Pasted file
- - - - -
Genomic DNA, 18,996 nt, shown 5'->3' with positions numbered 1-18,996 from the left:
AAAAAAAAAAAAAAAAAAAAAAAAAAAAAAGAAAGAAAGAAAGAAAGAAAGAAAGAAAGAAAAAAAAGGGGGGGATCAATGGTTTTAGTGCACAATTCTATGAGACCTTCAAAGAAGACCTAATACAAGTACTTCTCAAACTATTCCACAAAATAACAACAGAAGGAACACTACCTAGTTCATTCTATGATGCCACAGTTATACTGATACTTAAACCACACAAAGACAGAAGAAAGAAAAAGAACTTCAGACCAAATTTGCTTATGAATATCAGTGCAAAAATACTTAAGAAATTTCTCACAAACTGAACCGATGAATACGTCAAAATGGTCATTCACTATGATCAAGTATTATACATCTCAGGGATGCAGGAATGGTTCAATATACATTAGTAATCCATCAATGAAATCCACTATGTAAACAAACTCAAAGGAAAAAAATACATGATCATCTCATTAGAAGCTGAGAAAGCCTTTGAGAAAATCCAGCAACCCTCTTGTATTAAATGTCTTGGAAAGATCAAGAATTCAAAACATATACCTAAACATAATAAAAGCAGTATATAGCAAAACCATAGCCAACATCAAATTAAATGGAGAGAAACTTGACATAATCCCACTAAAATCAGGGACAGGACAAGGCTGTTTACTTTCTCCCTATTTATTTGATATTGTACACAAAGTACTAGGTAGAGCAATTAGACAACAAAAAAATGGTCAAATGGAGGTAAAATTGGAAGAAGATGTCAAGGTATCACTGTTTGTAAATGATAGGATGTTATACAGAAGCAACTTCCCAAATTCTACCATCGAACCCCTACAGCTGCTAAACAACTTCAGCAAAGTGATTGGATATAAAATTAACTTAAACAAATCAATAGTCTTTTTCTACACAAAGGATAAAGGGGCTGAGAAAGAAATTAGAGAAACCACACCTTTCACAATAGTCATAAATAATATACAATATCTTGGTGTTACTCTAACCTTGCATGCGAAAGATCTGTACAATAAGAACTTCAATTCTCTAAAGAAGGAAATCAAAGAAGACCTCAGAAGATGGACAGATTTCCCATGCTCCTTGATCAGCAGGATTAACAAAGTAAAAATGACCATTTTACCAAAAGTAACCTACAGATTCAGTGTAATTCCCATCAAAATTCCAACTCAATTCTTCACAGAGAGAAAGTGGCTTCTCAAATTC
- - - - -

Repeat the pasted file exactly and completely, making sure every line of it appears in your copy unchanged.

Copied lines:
Genomic DNA, 18,996 nt, shown 5'->3' with positions numbered 1-18,996 from the left:
AAAAAAAAAAAAAAAAAAAAAAAAAAAAAAGAAAGAAAGAAAGAAAGAAAGAAAGAAAGAAAAAAAAGGGGGGGATCAATGGTTTTAGTGCACAATTCTATGAGACCTTCAAAGAAGACCTAATACAAGTACTTCTCAAACTATTCCACAAAATAACAACAGAAGGAACACTACCTAGTTCATTCTATGATGCCACAGTTATACTGATACTTAAACCACACAAAGACAGAAGAAAGAAAAAGAACTTCAGACCAAATTTGCTTATGAATATCAGTGCAAAAATACTTAAGAAATTTCTCACAAACTGAACCGATGAATACGTCAAAATGGTCATTCACTATGATCAAGTATTATACATCTCAGGGATGCAGGAATGGTTCAATATACATTAGTAATCCATCAATGAAATCCACTATGTAAACAAACTCAAAGGAAAAAAATACATGATCATCTCATTAGAAGCTGAGAAAGCCTTTGAGAAAATCCAGCAACCCTCTTGTATTAAATGTCTTGGAAAGATCAAGAATTCAAAACATATACCTAAACATAATAAAAGCAGTATATAGCAAAACCATAGCCAACATCAAATTAAATGGAGAGAAACTTGACATAATCCCACTAAAATCAGGGACAGGACAAGGCTGTTTACTTTCTCCCTATTTATTTGATATTGTACACAAAGTACTAGGTAGAGCAATTAGACAACAAAAAAATGGTCAAATGGAGGTAAAATTGGAAGAAGATGTCAAGGTATCACTGTTTGTAAATGATAGGATGTTATACAGAAGCAACTTCCCAAATTCTACCATCGAACCCCTACAGCTGCTAAACAACTTCAGCAAAGTGATTGGATATAAAATTAACTTAAACAAATCAATAGTCTTTTTCTACACAAAGGATAAAGGGGCTGAGAAAGAAATTAGAGAAACCACACCTTTCACAATAGTCATAAATAATATACAATATCTTGGTGTTACTCTAACCTTGCATGCGAAAGATCTGTACAATAAGAACTTCAATTCTCTAAAGAAGGAAATCAAAGAAGACCTCAGAAGATGGACAGATTTCCCATGCTCCTTGATCAGCAGGATTAACAAAGTAAAAATGACCATTTTACCAAAAGTAACCTACAGATTCAGTGTAATTCCCATCAAAATTCCAACTCAATTCTTCACAGAGAGAAAGTGGCTTCTCAAATTC